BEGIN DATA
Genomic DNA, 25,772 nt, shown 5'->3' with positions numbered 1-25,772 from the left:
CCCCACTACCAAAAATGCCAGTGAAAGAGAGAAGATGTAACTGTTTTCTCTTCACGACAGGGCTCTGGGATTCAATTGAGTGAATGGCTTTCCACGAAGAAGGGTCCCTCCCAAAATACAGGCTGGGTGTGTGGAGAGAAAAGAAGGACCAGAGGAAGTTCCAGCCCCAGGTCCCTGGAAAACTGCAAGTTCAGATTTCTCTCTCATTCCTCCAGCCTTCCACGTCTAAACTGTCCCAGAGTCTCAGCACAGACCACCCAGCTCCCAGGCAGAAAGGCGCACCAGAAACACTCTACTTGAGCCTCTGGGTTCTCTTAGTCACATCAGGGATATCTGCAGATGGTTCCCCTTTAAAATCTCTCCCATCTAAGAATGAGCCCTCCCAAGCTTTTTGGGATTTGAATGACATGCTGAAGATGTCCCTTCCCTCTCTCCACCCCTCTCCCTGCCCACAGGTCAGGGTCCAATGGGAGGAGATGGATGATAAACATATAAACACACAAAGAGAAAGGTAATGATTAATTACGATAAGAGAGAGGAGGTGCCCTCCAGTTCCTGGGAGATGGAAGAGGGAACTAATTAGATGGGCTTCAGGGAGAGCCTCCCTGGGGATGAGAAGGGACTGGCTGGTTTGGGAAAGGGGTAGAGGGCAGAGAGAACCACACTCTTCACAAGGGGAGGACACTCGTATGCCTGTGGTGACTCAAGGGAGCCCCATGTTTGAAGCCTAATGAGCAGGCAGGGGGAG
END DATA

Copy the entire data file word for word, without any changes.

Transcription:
Genomic DNA, 25,772 nt, shown 5'->3' with positions numbered 1-25,772 from the left:
CCCCACTACCAAAAATGCCAGTGAAAGAGAGAAGATGTAACTGTTTTCTCTTCACGACAGGGCTCTGGGATTCAATTGAGTGAATGGCTTTCCACGAAGAAGGGTCCCTCCCAAAATACAGGCTGGGTGTGTGGAGAGAAAAGAAGGACCAGAGGAAGTTCCAGCCCCAGGTCCCTGGAAAACTGCAAGTTCAGATTTCTCTCTCATTCCTCCAGCCTTCCACGTCTAAACTGTCCCAGAGTCTCAGCACAGACCACCCAGCTCCCAGGCAGAAAGGCGCACCAGAAACACTCTACTTGAGCCTCTGGGTTCTCTTAGTCACATCAGGGATATCTGCAGATGGTTCCCCTTTAAAATCTCTCCCATCTAAGAATGAGCCCTCCCAAGCTTTTTGGGATTTGAATGACATGCTGAAGATGTCCCTTCCCTCTCTCCACCCCTCTCCCTGCCCACAGGTCAGGGTCCAATGGGAGGAGATGGATGATAAACATATAAACACACAAAGAGAAAGGTAATGATTAATTACGATAAGAGAGAGGAGGTGCCCTCCAGTTCCTGGGAGATGGAAGAGGGAACTAATTAGATGGGCTTCAGGGAGAGCCTCCCTGGGGATGAGAAGGGACTGGCTGGTTTGGGAAAGGGGTAGAGGGCAGAGAGAACCACACTCTTCACAAGGGGAGGACACTCGTATGCCTGTGGTGACTCAAGGGAGCCCCATGTTTGAAGCCTAATGAGCAGGCAGGGGGAG